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Rains on the Plains?

The merry-go-round that is the weather market remains firmly in place. After last week’s WASDE fireworks, the weather forecast flipped to a cooler, wetter system and the ag commodities came crashing back down to earth. The change in weather conditions across the US Mid-West is ideal for row crop development and flowering/silking.

Models are chopping around a bit, but most of Minnesota, North Dakota & South Dakota (MN, ND & SD) as well a fair portion of the Canadian Prairies had been forecast to get a drink. (Note that the most recent run shows ND, southern MN and Iowa getting wet, but much of the Canadian Prairies remain dry).

This week looms as a critical one for Canadian crop potential.  After a week of abnormally hot temperatures, the crop is at a tipping point. It is evident that a lot of spring sown crops have already suffered – wheat losing tillers, scorched flag and running up small heads, canola aborting immature pods.  At the start of the week, we saw $30/t wiped from the ICE canola contract, demonstrating the huge risk premium that had built up over the past week.  However, as the forecast reverted to a drier pattern, that premium has been steadily building up again.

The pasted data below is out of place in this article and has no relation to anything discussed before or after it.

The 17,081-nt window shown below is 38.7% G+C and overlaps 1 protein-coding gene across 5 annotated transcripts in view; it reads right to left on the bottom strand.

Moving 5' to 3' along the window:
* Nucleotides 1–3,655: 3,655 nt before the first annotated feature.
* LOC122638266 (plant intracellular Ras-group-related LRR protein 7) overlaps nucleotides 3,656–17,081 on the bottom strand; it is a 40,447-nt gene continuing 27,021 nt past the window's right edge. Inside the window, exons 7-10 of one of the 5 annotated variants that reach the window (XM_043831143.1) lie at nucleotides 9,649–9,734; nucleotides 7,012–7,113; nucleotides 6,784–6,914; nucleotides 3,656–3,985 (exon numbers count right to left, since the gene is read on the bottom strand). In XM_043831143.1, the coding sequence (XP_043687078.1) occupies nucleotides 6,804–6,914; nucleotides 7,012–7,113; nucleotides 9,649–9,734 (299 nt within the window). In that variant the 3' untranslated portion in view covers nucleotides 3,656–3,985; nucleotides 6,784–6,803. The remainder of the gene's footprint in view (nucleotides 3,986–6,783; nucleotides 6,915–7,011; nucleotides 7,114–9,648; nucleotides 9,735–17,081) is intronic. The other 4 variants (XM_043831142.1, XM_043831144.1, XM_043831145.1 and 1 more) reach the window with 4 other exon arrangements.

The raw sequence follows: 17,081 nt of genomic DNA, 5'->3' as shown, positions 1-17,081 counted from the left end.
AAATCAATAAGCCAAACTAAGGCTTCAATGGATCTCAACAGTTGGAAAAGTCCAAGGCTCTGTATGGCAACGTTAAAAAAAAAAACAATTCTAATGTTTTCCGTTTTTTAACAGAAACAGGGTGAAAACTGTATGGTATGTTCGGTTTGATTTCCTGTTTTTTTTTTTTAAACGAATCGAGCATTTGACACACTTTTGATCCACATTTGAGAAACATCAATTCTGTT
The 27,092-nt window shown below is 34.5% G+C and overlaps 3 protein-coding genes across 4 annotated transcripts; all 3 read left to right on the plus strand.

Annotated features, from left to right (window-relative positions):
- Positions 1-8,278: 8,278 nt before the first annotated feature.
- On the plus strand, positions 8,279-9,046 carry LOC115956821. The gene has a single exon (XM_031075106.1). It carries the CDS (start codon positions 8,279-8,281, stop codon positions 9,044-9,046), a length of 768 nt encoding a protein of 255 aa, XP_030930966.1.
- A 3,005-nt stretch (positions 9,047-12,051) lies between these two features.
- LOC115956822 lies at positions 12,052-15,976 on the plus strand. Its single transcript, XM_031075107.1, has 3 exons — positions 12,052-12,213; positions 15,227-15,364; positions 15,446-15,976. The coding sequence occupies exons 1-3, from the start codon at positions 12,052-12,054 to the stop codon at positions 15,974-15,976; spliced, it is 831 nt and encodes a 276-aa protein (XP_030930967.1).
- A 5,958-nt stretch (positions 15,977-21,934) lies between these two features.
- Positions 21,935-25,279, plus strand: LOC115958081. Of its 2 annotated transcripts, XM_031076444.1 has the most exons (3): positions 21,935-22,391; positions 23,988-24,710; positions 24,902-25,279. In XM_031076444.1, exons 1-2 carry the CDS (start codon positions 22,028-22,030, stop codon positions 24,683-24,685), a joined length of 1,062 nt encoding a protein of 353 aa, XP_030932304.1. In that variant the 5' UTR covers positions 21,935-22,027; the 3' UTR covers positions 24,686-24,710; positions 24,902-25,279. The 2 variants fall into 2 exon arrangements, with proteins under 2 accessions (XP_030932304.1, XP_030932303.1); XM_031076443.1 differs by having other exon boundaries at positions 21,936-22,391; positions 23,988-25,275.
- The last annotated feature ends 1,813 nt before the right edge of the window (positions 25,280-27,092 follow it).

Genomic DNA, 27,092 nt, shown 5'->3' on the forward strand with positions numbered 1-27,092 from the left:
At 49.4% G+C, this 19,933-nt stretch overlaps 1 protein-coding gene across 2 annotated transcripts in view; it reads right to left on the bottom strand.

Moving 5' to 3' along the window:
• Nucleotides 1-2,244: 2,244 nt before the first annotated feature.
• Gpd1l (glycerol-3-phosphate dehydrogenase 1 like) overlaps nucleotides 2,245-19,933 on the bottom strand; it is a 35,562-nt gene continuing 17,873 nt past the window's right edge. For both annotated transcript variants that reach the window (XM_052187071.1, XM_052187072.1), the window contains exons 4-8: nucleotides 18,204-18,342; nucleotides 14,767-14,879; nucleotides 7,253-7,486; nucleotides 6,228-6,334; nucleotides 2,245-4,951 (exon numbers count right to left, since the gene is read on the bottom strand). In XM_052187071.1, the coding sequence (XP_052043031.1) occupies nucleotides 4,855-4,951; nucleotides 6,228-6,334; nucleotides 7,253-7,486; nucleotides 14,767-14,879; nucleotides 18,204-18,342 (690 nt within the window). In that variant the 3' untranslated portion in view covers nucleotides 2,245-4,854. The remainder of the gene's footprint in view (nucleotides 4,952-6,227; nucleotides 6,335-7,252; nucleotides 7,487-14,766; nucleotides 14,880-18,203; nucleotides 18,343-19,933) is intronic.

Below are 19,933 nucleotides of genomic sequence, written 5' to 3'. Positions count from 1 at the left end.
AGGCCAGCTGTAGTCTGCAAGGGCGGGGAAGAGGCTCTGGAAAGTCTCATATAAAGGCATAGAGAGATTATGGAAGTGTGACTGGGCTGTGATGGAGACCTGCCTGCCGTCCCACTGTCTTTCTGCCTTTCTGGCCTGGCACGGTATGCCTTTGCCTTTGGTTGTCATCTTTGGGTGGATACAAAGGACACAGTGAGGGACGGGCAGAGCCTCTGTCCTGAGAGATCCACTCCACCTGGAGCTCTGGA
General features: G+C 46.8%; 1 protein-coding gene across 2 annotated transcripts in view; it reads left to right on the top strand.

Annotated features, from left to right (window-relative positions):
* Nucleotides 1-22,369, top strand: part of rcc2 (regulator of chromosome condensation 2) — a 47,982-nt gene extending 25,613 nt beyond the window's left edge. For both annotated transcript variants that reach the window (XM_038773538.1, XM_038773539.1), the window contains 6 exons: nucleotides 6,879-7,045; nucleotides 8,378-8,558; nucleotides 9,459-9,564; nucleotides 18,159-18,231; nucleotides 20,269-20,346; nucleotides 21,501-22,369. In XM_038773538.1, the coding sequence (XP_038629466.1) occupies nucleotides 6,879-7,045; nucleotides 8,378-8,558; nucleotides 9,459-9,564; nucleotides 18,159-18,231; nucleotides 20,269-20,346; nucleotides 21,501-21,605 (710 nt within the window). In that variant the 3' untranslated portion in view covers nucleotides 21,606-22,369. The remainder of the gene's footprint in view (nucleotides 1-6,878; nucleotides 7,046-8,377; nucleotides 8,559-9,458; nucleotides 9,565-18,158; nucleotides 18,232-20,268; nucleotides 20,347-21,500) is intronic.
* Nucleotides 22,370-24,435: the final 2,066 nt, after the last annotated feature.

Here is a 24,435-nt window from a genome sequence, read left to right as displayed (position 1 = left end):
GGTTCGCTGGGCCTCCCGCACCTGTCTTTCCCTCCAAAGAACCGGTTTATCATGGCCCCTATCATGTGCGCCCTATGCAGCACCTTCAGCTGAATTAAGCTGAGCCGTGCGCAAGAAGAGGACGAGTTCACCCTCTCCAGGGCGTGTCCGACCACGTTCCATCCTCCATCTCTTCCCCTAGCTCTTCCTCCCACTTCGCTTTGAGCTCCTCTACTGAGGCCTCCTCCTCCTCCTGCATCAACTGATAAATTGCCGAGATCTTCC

Russian and Black Sea crops continue to track along in favourable conditions.   SovEcon again raised forecast for production and exports to 84.6mmt and 38.4mmt respectively.    Starting yields in Russia’s south are around 3.1t/ha (down 3% yoy) but it is early days.  There remains a drought watch on parts of Russia spring wheat crops, but the winter wheats in the south and central Russia are expected to be excellent.

One area that needs watching is Parana (Brazil) which after a drought is now experiencing frosts in a sub-tropical climate.  Corn maturity is ranging from dough stage to early dent, with the former at most risk of damage.  It is hard to pin down exact numbers for potential losses or what the current production estimate is, but expect further downside.

The week ahead….

Wheat will continue to follow the corn and bean markets, so while the US Mid-West looks like getting a decent rain, we may see some more downside.  But I don’t think this weather market is over yet.  Analysts are starting to trim back Canada’s wheat and canola crops and I don’t think they have finished.

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Data sources: USDA, Reuters, SovEcon, Left Field Commodities

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